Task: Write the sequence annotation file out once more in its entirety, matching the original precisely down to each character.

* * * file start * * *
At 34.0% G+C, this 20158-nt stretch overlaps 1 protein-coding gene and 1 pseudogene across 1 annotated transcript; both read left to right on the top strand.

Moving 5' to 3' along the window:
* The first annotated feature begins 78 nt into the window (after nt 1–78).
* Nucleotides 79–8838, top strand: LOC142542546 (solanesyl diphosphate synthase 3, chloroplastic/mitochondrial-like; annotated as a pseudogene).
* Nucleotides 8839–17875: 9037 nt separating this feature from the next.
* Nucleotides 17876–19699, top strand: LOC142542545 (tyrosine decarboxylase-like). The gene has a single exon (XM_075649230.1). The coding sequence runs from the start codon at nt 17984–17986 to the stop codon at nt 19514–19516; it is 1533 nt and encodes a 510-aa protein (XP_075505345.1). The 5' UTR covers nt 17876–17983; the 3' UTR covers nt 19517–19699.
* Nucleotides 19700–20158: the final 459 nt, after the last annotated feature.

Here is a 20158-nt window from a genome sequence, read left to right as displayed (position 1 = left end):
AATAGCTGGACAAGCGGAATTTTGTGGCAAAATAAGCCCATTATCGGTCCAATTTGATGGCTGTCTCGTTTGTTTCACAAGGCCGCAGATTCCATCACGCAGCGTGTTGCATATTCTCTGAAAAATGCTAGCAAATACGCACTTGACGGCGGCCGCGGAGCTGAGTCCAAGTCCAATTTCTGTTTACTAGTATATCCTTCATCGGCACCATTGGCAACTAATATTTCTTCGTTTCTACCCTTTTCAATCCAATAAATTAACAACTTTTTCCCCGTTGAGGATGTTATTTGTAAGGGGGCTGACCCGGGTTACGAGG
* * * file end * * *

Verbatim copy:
At 34.0% G+C, this 20158-nt stretch overlaps 1 protein-coding gene and 1 pseudogene across 1 annotated transcript; both read left to right on the top strand.

Moving 5' to 3' along the window:
* The first annotated feature begins 78 nt into the window (after nt 1–78).
* Nucleotides 79–8838, top strand: LOC142542546 (solanesyl diphosphate synthase 3, chloroplastic/mitochondrial-like; annotated as a pseudogene).
* Nucleotides 8839–17875: 9037 nt separating this feature from the next.
* Nucleotides 17876–19699, top strand: LOC142542545 (tyrosine decarboxylase-like). The gene has a single exon (XM_075649230.1). The coding sequence runs from the start codon at nt 17984–17986 to the stop codon at nt 19514–19516; it is 1533 nt and encodes a 510-aa protein (XP_075505345.1). The 5' UTR covers nt 17876–17983; the 3' UTR covers nt 19517–19699.
* Nucleotides 19700–20158: the final 459 nt, after the last annotated feature.

Here is a 20158-nt window from a genome sequence, read left to right as displayed (position 1 = left end):
AATAGCTGGACAAGCGGAATTTTGTGGCAAAATAAGCCCATTATCGGTCCAATTTGATGGCTGTCTCGTTTGTTTCACAAGGCCGCAGATTCCATCACGCAGCGTGTTGCATATTCTCTGAAAAATGCTAGCAAATACGCACTTGACGGCGGCCGCGGAGCTGAGTCCAAGTCCAATTTCTGTTTACTAGTATATCCTTCATCGGCACCATTGGCAACTAATATTTCTTCGTTTCTACCCTTTTCAATCCAATAAATTAACAACTTTTTCCCCGTTGAGGATGTTATTTGTAAGGGGGCTGACCCGGGTTACGAGG